Moving Abroad: Hosting My First US Visitors

Last week I mentioned that my dad and sister were coming to visit me during the marathon and to do some additional sightseeing. My dad, Bob, had already planned on coming but my sister, Julie, needed a day of coaxing to make the decision to make her first international trip ever. I had mentioned to her that WOW airlines run bargain round trip flights from Boston to Paris (with a short layover in Iceland). I’m talking half the price (even with the extras of checked baggage). I knew she would be hesitant because her oldest daughter was expecting her first baby and her other daughter in Pennsylvania, is engaged and planning her wedding. But happily, she made the decision to come and now I was in the driver’s seat to help both of them see as much of Europe in 12 short days.


They arrived on a red-eye flight from Boston-Reykjavik-Paris getting in at 11:30am our time (we are 6 hours ahead of east coast time) so 5:30am their time. We were only spending 4 days in Paris with one day being the marathon and the last day leaving early to catch a train to our next adventure, thus only really leaving us with 2 days.

Friday, April 1, we checked into our Airbnb near Place de la Republique and I double-checked with them if they wanted to rest or start seeing the sights and like the troopers they are, we were off to explore Paris by foot. The Republique is centrally located so we were never too far from the main sights; however, I don’t think any of us planned on the amount of walking we would be partaking in during our trip which consisted of about 10k each day.

First, we had lunch at a corner cafe near our apartment with my friend, Dorothy, from home who currently lives in London and her friend, Flavia, from Rotterdam, Netherlands. Both were in town, luckily, to visit me and celebrate Flavia’s birthday.

Dorothy, Flavia, me, Julie

We walked from the Republique -> Centre Pompidou -> Hotel de Ville -> Notre Dame de Paris -> Musee du Louvre -> then took a Batobus boat tour past Musee D’Orsay and Tour Eiffel -> back to Notre Dame and walked back to the Republique.

We all started to crash at that point and went back to rest. I bought some Champagne, Cheese, Chorizo and a baguette. My dad stayed in for the rest of the night and me, my sister mustered up our last bit of energy to meet up with Dorothy and Flavia to celebrate Flavia’s birthday at AG Les Halles.

Flavia’s Birthday

Saturday, I attempted a short run with Dorothy in the morning but was experiencing a combination of sciatic pain and panic attack so we cut it short and picked up some croissants. Juju arrived Saturday afternoon and we all made our way to the Paris Expo Porte de Versailles to pick up our marathon numbers. The expo was huge but thankfully with only one exit as we lost my dad for about 30 minutes, without a smartphone, and he was smart enough to wait at the exit. After that moment of panic, we could go back to enjoy the exhibitors in which we tried some wine from the Alsace region, picked up some Kinesiotape for my sciatica, my sister grabbed some new sneakers and Juju and I re-stocked on our goos and energy bars.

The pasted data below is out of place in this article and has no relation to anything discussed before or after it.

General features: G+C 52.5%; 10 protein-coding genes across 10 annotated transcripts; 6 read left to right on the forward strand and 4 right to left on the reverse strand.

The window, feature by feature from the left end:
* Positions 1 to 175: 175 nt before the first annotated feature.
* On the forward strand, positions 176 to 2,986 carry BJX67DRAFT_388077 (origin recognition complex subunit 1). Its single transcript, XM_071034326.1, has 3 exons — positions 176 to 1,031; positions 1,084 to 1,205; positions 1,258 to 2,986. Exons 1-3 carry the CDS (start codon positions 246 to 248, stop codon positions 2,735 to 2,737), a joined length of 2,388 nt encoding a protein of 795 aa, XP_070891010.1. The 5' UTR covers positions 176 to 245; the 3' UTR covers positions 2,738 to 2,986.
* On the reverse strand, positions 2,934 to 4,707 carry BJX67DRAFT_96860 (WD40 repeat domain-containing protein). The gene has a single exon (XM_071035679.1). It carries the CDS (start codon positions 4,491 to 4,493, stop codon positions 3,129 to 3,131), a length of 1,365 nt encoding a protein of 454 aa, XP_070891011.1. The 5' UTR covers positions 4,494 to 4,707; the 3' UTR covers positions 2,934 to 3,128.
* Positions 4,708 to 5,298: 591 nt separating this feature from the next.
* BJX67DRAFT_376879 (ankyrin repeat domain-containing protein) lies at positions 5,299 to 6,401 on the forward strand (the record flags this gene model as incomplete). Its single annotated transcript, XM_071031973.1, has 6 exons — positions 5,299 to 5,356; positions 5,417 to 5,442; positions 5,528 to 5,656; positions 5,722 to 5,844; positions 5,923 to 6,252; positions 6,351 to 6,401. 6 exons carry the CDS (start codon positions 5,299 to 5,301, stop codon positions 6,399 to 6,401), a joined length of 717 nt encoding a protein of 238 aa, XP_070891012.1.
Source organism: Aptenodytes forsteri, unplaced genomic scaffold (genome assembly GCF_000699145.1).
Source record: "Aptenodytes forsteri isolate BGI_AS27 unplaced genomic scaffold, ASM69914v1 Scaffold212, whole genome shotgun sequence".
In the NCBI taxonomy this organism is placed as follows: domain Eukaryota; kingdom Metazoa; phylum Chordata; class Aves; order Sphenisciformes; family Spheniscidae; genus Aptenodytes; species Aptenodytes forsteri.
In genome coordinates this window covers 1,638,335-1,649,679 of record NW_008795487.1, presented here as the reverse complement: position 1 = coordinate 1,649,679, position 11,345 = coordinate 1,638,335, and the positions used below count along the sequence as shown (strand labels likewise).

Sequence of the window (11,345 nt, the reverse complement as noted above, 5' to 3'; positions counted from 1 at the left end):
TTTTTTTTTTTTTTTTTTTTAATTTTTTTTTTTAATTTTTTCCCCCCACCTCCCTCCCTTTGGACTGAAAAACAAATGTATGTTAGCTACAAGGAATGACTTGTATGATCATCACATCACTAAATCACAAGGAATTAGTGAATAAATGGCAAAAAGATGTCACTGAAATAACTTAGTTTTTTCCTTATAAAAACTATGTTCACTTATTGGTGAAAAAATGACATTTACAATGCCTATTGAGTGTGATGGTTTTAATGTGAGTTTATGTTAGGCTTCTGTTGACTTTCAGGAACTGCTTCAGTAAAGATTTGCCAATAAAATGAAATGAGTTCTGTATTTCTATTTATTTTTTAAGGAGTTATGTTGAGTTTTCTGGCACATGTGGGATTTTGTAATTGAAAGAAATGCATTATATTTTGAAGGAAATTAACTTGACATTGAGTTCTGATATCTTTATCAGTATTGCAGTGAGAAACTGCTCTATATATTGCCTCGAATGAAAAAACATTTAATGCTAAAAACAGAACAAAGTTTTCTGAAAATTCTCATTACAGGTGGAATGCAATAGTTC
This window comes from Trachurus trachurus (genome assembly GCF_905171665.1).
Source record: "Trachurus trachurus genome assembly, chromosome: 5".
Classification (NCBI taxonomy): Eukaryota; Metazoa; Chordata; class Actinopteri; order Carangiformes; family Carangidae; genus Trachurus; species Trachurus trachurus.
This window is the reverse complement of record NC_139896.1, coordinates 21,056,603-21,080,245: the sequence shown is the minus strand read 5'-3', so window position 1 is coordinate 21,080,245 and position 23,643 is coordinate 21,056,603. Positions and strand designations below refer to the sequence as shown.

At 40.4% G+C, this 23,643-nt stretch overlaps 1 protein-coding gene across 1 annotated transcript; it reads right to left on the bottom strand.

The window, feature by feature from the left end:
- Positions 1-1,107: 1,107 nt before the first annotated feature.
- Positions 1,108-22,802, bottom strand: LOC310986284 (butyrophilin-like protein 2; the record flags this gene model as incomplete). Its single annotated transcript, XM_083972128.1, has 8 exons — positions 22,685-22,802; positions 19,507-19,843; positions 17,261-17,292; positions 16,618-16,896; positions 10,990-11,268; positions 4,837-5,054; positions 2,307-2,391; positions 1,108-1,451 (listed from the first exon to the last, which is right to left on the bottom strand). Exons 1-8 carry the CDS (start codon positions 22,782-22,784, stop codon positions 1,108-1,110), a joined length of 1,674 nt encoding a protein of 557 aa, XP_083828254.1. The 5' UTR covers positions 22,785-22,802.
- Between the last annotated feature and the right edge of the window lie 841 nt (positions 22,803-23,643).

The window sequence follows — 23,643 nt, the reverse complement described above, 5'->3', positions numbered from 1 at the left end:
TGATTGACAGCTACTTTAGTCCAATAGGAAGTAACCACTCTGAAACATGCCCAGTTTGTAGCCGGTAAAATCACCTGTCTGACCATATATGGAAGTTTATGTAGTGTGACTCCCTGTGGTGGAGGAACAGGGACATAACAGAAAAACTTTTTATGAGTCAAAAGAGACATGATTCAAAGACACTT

That night we all met up with Dorothy and Flavia at La Massara for an Italian carb-loaded dinner before the race. We went to bed early and JuJu and I got up around 8 a.m. to head to the start of the marathon while my dad and sister met up later with Juju’s sister, Magali and boyfriend, Jeremie, and their daughter to do the spectator routine. After the marathon and recovery, we went to the bar across the street from our apartment and celebrated with everyone.

Day 4-6: HOLLAND

Monday morning we checked out of the Airbnb in Paris and headed over to Gare du Nord to catch our train to Amsterdam. It was a 3:30 hour journey but the trains are pretty comfortable and stocked with food and beer 🙂 We passed through Brussels halfway and made it our final destination around 3:45pm. I booked a really cheap room at The Frisco Inn, only a 5-minute walk from the train station. Upon arrival, we soon discovered why it was so cheap. I had requested a double bed and cot for a 3rd person. They missed the cot comment and put us up in the smallest room they had. First, the flight up the stairs was a challenge as the steps were as narrow as rungs on a ladder, so bringing 3 heavy suitcases plus ourselves seemed to be an acrobatic feat. Then the room…it fits a double bed. And that’s it. Needless to say, the other rooms were completely booked and I slept on the floor for 2 nights. Not my first time and probably won’t be my last – all the namesake of a bargain, am I right?